When Intel announced its Haswell processor last year, it also signalled what appeared to be a major push in computing in different form factors, such as 2-in-1 notebooks, tablets, and alternative form factors to the traditional desktop computing. What the company likely didn’t expect however is that the enthusiast market has seen a remarkable growth over the past year, and sensing that this continuously growing niche market has a potential for something special, they announced a refresh to the Haswell processor, codenamed Devil’s Canyon.
The number one question people will likely have about the Devil’s Canyon Processor is “Is it worth the investment?” This matter is really quite subjective, and really depends on what you’re looking to do with the processor. If you’re aiming to do extreme overclocking with the processor, its capability to drive higher voltage values for ramped up performance will definitely drive you in good stead.
Its new thermal cooling features will also ensure that the chances of it overheating are kept as low as possible, as long as you know what you’re doing. As far as usual computing tasks are concerned, the performance between Haswell and Devil’s Canyon may be somewhat noticeable in terms of numbers depending on the task.
As far as physical looks are concerned, the Intel Core i7- 4790K processor does not differ all that much when compared to the reigning powerhouse, the Intel Core i7- 4770K. What Intel has done however, is that the newer processor comes equipped with a new Polymer Thermal Interface Material which aims to reduce the overheating issues that are commonplace with Haswell and Ivy Bridge processors whenever they hit speeds of 4.4GHz and above. There are also more capacitors underneath the processor, which helps to regulate power delivery to the processor.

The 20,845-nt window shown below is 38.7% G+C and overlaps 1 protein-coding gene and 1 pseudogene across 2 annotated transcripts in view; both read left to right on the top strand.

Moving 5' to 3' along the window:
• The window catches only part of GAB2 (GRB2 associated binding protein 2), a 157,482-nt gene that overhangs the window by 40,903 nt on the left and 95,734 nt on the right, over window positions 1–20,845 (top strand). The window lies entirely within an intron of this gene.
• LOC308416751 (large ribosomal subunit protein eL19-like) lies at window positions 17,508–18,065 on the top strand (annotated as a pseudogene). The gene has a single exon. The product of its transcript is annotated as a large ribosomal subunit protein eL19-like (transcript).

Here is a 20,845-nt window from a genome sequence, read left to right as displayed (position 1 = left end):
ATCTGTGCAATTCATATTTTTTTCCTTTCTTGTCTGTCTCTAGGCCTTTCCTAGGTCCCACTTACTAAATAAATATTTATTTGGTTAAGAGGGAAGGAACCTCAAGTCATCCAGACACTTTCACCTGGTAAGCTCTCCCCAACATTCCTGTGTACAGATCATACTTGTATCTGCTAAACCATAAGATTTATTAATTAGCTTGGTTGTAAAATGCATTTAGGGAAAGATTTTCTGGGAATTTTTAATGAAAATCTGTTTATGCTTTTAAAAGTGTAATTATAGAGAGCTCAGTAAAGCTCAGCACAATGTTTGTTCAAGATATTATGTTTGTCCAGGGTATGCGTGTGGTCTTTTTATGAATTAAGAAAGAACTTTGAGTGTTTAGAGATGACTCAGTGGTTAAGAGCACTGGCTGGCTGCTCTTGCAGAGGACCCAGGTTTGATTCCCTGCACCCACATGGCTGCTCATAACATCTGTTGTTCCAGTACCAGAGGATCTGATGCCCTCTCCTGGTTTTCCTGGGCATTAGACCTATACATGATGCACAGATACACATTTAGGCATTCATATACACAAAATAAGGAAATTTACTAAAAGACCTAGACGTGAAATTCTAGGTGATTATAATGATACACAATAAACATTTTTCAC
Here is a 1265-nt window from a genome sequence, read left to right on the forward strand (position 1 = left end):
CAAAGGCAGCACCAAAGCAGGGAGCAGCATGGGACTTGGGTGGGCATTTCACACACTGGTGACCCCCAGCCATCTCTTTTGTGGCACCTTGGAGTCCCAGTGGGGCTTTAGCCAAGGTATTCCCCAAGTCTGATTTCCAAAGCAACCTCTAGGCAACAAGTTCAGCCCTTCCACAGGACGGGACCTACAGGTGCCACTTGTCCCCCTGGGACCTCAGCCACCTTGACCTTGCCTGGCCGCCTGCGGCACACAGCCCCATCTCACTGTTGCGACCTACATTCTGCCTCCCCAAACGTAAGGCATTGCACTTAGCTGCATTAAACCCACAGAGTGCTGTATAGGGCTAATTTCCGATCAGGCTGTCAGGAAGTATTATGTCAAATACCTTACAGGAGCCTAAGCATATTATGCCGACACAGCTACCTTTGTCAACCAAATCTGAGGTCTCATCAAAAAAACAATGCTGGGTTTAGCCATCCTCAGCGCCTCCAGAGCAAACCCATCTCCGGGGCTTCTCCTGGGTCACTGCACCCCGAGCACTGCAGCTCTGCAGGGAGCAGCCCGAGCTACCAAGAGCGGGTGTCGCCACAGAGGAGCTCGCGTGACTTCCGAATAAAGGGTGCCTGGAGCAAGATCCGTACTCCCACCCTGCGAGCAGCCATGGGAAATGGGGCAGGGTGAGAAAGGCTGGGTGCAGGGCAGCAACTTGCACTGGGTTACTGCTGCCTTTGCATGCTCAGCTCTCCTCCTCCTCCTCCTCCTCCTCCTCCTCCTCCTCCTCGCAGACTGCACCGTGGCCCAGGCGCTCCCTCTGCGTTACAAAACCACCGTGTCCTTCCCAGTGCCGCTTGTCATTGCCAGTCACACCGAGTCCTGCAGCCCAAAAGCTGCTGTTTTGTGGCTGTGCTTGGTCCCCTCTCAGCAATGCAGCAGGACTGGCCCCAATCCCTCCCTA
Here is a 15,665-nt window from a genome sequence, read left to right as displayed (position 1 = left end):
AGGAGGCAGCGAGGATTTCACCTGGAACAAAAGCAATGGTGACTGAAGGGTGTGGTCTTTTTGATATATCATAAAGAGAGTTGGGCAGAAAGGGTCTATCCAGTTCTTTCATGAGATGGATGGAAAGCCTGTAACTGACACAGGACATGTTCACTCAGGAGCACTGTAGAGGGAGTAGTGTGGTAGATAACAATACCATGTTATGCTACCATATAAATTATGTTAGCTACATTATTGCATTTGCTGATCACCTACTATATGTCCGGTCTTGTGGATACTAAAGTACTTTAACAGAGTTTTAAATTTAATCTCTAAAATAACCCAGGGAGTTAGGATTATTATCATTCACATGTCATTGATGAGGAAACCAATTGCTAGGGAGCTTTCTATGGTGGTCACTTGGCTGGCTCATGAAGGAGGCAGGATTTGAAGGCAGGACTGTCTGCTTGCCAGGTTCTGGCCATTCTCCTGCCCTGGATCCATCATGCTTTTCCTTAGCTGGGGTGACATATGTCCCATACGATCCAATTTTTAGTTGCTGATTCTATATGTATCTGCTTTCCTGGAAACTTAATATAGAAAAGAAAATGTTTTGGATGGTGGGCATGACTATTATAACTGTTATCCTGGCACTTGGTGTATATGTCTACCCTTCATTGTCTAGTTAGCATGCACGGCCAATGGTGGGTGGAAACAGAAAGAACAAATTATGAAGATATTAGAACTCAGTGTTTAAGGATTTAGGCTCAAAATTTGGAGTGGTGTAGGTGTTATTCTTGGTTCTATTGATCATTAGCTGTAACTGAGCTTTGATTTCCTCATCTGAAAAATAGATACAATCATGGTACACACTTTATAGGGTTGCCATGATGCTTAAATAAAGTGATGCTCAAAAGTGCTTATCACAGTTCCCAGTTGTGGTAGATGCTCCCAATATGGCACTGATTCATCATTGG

If the Intel Core i7- 4790K is a bit out of your reach in terms of cost, fret not as there is not just one Devil’s Canyon processor that Intel has unveiled. Potential users can also scout out the Intel Core i5-4690K processor, clocked at 3.5GHz, and can be overclocked to 3.9GHz via Turbo Boost. If a more budget option is what you’re looking for, Intel also has the Intel Pentium 20th Anniversary Edition dual-core processor, featuring unlocked core multipliers, and an overclockable 3.2GHz base frequency.
Intel’s K processors have had a base clock that was clocked at 3.5GHz and had options provided to users via Turbo Boost to overclock them to the 3.8-4.0GHz range, which is quite impressive on its own merit, all things considered. The Devil’s Canyon CPU steps it up a notch however, as at stock, the processor runs at 4.0GHz, with Turbo Boost numbers of 4.4GHz, which actually does run quite stable even when being cooled by a tower cooler. Tests and overclocking showcases at COMPUTEX Taipei earlier last month has shown that the new processor can easily clock 5.0GHz and beyond with liquid nitrogen cooling, although the numbers shown with a much simpler water-cooling block are already good enough for enthusiasts to shout praise about.
The main worry with the new Devil’s Canyon and Broadwell processors is compatibility. All three processors share the same LGA1150 socket, however Intel processors have been known in the past to be quite rigid with the list of supported motherboards when it comes to new processors. Users will be happy to know that Intel has unveiled a list of Z87 motherboards that will be capable of supporting the new Z97 processors, and the list is a lot more extensive than one would expect.